- Marsh, Jan, The Pre-Raphaelite Circle, 2013, p. 57 Read entry
'He had a great bump on his forehead as depicted,' recalled Millais when the National Portrait Gallery acquired the portrait, adding, 'It is exactly what he was about the time he commenced his novel writing.' Showing the sitter in contemplative pose, perhaps devising the plot of his next story, this portrait only hints at Collins's lifelong dislike of formal dress, but successfully conveys his nervous energy - the main is like a coiled spring.
- Marsh, Jan, Insights: The Pre-Raphaelite Circle, 2005, p. 54
- Saumarez Smith, Charles, The National Portrait Gallery: An Illustrated Guide, 2000, p. 126
- Saumarez Smith, Charles, The National Portrait Gallery, 1997, p. 126 Read entry
On 25 August 1894 George Scharf, the Director of the Gallery, wrote to Millais, who was then a Trustee of the Gallery, to say how sad he was that he had not been able to attend the meeting on the previous Thursday when the Trustees had acquired Millais' portrait of Carlyle. He added that, 'Curiously enough, at the last moment before the Meeting, a small portrait of Wilkie Collins attributed also to your pencil, was submitted to the Trustees. It represents Collins with a tremendous forehead, wearing spectacles & the face turned in three-quarters to the spectator's left. His raised hands are joined, palm to palm, & fingers very flexible. Do you remember painting such a portrait? Millais did indeed remember it, particularly the great bump on the sitter's forehead, but was more concerned by the discoloration owing to the 'nasty brown varnish.' It is an atmospheric portriat, intense and private, as befitted the author of The Woman in White and The Moonstone.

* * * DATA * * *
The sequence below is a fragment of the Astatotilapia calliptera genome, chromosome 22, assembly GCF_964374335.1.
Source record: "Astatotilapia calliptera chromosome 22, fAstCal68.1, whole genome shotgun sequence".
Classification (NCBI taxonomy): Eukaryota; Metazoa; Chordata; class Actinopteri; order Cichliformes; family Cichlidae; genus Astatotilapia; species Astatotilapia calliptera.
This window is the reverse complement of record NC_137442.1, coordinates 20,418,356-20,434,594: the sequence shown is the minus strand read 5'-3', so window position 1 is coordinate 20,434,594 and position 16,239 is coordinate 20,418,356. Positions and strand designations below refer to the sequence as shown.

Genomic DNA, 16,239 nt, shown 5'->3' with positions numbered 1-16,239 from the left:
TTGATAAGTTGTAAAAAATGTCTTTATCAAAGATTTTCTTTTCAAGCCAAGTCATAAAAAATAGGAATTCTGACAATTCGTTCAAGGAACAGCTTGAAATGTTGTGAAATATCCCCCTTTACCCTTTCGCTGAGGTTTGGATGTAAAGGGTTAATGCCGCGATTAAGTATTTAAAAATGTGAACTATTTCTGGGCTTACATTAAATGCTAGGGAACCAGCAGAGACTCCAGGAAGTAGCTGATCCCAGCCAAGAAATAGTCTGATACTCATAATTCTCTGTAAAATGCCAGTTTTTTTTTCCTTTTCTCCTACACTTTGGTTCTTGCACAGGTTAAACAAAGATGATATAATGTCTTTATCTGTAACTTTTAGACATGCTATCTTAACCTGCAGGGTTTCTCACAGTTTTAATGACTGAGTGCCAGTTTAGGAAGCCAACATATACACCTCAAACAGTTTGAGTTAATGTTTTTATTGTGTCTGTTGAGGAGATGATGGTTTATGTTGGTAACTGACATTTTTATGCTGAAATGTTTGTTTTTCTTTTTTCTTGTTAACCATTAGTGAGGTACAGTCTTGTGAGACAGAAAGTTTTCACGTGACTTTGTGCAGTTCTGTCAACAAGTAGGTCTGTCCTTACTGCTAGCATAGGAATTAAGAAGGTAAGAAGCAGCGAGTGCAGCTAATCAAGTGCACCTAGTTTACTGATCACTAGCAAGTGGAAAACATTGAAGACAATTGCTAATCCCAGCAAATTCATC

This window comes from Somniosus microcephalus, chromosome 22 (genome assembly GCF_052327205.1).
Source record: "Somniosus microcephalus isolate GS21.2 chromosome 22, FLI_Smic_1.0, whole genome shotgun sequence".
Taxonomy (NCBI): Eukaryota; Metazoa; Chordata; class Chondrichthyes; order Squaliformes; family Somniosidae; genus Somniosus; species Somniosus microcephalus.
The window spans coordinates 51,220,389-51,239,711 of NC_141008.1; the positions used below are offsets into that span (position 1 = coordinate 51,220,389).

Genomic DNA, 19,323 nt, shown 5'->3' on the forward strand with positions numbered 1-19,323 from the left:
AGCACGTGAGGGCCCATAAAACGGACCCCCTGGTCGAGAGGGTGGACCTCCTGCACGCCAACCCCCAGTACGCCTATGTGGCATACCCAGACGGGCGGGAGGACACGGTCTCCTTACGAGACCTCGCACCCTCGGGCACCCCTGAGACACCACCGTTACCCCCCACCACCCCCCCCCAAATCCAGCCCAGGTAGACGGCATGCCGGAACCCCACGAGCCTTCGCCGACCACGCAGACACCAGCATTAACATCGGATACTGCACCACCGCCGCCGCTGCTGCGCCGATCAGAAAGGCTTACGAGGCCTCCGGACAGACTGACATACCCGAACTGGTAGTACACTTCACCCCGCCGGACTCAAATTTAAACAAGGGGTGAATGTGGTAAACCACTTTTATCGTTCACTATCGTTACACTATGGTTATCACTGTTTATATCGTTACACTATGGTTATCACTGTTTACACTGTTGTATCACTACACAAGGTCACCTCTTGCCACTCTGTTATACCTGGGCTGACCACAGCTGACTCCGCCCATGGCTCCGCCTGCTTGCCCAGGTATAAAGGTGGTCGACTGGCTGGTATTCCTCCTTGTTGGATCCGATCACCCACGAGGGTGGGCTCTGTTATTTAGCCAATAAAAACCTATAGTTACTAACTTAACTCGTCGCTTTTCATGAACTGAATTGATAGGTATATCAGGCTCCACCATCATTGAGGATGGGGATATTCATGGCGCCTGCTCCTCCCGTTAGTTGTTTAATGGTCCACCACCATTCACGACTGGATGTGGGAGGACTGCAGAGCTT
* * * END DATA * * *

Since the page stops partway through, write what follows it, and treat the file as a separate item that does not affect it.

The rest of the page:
- Saywell, David; Simon, Jacob, Complete Illustrated Catalogue, 2004, p. 137
- Various contributors, National Portrait Gallery: A Portrait of Britain, 2014, p. 139 Read entry
At the time this portrait was painted, Wilkie Collins was about to begin the ‘novels of sensation’ that would make his name. This series of tales of mystery, crime and suspense opened with Basil (1852). It would eventually include Collins’s most famous novels, The Woman in White (1860) and The Moonstone (1868), which breathed life into the new genre of the detective story.
The artist John Everett Millais (1829–96) was one of the leading members of the Pre-Raphaelite Brotherhood, who held their first exhibition in 1849. This group took the name ‘Pre-Raphaelite’ in protest at the academic principles that, they believed, had constricted Western art since the Renaissance. Collins’s brother Charles was one of Millais’s closest friends, and Millais was a frequent visitor at 17 Hanover Terrace, London, where both brothers lived. Millais’s fellow Pre-Raphaelite Holman Hunt later wrote in his memoir Pre-Raphaelitism and the Pre- Raphaelite Brotherhood (1914) that this portrait of Collins ‘remained to the end of his days the best likeness of him ... It will be seen that he had a prominent forehead, and in full face the portrait would have revealed the right side of his cranium outbalanced in prominence that of the left’.
Events of 1850back to top
Current affairsCardinal Wiseman, a Catholic priest who had exerted a strong influence on the Oxford movement, is made a Cardinal and leader of the Catholic church in England, thus restoring Roman Catholic hierarchy in England.
Art and scienceDeath of poet laureate William Wordsworth; his great autobiographical poem The Prelude is published posthumously, famously charting the growth of the poet's mind.
Tennyson's In Memoriam is also published. A poignant record of his grief over the death of his friend Arthur Hallam, the poem also movingly questions the strength of faith in an increasingly scientific age.
InternationalUp to 50,000 pioneers travel west in wagons on the Oregon trail in the United States, one of the main overland migration routes across the continent. Spanning over half the continent, the trail led 2,170 miles through territories and land which would later become six US states, including Kansas, Wyoming and Oregon, helping the US to implement its goal of Manifest Destiny - building a nation spanning the North American continent.